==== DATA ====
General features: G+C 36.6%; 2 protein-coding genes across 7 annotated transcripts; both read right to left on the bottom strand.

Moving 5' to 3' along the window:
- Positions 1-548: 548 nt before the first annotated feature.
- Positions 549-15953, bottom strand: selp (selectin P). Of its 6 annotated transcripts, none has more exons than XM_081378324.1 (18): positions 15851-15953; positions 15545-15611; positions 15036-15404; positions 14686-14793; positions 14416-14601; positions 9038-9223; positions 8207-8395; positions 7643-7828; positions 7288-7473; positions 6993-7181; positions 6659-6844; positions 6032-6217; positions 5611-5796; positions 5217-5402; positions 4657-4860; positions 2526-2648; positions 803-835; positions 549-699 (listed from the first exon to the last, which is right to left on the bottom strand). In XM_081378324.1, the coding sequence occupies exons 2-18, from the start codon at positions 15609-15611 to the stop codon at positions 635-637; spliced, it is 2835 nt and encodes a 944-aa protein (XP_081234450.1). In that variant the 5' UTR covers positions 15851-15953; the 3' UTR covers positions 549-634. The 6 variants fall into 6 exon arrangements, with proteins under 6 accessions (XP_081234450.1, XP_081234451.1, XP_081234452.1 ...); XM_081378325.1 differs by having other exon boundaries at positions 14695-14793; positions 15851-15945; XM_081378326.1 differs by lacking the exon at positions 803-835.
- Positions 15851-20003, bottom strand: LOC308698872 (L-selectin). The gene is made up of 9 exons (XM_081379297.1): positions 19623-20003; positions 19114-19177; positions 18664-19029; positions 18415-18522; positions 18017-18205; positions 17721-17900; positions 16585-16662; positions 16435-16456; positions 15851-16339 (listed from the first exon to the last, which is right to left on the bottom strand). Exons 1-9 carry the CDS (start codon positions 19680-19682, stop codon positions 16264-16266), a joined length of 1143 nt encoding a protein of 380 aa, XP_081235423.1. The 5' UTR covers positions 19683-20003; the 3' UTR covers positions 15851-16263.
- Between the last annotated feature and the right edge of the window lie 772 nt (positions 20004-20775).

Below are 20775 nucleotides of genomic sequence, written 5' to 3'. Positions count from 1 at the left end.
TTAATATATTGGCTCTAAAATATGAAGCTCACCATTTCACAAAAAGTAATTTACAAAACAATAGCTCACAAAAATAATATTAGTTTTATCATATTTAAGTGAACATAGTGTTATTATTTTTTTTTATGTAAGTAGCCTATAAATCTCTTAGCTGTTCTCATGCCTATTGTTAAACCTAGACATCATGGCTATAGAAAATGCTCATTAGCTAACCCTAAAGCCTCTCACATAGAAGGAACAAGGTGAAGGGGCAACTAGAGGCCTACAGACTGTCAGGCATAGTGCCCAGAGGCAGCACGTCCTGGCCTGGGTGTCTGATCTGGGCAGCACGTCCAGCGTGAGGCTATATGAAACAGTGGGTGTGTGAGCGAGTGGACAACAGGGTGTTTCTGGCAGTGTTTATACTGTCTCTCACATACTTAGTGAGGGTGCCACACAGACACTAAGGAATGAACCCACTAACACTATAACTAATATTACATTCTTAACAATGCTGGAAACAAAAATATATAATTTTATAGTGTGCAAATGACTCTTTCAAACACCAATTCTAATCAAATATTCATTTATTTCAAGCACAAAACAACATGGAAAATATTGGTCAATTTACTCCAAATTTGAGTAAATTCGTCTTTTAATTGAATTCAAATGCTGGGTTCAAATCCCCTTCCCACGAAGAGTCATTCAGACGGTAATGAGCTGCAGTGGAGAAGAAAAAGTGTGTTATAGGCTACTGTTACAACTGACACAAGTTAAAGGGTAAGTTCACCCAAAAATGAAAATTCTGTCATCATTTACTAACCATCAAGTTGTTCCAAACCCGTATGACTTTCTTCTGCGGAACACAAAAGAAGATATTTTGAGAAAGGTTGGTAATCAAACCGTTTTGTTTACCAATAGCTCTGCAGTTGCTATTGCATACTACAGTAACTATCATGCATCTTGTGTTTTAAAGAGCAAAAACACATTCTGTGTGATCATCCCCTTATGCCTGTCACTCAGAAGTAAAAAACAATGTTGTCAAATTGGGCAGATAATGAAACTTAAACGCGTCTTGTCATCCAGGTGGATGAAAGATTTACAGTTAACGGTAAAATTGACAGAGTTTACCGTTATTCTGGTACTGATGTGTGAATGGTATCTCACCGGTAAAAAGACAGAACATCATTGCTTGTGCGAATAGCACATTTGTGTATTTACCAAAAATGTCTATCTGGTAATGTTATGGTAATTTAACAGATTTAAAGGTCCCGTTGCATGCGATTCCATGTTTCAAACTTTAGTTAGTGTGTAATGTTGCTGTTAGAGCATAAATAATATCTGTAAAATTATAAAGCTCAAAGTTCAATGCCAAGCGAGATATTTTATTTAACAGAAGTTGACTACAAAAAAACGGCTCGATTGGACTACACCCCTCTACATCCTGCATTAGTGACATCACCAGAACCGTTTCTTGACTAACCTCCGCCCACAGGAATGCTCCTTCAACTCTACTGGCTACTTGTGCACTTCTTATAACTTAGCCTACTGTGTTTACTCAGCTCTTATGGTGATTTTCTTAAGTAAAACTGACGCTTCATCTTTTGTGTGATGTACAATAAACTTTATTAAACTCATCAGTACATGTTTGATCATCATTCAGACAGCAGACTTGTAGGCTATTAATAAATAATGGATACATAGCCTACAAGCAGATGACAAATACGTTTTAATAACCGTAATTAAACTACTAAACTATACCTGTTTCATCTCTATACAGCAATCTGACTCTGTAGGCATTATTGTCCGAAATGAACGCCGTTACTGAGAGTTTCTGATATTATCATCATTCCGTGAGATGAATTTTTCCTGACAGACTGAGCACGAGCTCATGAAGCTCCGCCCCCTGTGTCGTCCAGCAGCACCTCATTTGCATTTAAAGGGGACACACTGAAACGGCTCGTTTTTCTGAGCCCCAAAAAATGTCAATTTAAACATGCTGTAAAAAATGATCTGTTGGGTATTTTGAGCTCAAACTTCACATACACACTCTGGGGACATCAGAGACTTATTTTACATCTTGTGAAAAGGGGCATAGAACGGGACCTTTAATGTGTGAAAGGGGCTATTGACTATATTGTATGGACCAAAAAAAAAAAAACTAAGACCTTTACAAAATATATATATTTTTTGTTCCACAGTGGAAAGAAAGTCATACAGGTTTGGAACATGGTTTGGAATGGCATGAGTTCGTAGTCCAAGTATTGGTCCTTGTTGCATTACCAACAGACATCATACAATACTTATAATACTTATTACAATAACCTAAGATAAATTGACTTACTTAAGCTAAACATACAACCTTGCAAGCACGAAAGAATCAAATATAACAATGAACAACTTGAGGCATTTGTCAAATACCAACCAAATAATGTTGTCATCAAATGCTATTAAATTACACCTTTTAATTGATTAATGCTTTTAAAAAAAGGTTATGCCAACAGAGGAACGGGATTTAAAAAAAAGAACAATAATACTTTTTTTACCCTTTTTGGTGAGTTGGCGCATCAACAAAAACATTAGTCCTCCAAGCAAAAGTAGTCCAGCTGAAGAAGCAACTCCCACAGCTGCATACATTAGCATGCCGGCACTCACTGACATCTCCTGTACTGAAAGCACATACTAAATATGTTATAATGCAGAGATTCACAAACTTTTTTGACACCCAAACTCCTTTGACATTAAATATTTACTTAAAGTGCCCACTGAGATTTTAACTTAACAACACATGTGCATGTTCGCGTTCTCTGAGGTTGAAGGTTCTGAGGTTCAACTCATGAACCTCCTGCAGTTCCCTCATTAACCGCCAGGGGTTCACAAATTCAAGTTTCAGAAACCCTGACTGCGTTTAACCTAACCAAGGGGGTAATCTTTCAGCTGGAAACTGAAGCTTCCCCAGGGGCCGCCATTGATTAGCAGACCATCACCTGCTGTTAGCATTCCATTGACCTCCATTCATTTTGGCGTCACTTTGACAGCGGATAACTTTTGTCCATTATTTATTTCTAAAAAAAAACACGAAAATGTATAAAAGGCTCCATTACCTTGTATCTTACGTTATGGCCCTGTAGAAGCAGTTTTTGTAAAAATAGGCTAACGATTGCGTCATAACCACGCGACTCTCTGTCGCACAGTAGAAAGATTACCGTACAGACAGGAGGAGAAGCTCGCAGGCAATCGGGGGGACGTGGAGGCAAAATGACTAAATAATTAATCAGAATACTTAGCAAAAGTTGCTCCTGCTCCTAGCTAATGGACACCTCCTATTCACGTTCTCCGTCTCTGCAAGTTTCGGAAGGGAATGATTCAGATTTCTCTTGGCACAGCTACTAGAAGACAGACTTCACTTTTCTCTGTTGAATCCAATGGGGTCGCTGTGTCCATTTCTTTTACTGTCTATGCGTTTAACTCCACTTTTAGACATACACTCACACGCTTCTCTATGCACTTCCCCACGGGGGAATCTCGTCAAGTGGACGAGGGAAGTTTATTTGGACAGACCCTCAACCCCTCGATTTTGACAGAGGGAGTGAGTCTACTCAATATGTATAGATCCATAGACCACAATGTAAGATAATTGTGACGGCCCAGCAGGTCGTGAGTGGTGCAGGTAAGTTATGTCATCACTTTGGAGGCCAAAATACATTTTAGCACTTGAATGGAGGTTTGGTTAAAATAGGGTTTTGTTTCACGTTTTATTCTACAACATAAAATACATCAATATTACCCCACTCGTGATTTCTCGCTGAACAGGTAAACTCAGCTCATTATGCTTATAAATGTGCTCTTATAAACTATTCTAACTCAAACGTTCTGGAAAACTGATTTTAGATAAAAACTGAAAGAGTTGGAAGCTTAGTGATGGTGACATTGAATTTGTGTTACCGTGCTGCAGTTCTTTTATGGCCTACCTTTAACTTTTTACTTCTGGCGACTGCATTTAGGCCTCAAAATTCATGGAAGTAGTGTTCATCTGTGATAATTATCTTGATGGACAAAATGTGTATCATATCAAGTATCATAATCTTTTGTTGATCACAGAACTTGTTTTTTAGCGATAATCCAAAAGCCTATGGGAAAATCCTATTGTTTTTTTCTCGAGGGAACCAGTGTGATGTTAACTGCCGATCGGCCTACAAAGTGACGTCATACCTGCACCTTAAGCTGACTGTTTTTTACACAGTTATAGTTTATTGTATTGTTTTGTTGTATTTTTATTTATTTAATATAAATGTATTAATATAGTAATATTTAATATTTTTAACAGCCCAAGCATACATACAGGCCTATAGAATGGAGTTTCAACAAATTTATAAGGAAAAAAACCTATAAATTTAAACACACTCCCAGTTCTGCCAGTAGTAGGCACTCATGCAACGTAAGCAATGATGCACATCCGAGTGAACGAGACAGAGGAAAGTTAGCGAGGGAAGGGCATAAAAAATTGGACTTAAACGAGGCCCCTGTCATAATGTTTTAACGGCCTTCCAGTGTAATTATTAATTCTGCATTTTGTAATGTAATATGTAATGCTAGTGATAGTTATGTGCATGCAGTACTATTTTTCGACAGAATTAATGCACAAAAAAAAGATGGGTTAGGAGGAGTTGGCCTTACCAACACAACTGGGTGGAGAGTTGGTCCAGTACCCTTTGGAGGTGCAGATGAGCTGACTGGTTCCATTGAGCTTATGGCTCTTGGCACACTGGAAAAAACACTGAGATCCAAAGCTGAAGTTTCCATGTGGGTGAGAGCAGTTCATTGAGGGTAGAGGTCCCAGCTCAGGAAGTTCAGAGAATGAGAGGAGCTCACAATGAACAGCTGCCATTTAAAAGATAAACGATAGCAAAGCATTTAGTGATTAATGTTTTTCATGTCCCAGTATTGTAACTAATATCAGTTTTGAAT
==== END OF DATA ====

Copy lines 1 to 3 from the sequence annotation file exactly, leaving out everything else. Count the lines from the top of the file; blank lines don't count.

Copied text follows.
General features: G+C 36.6%; 2 protein-coding genes across 7 annotated transcripts; both read right to left on the bottom strand.

Moving 5' to 3' along the window:
- Positions 1-548: 548 nt before the first annotated feature.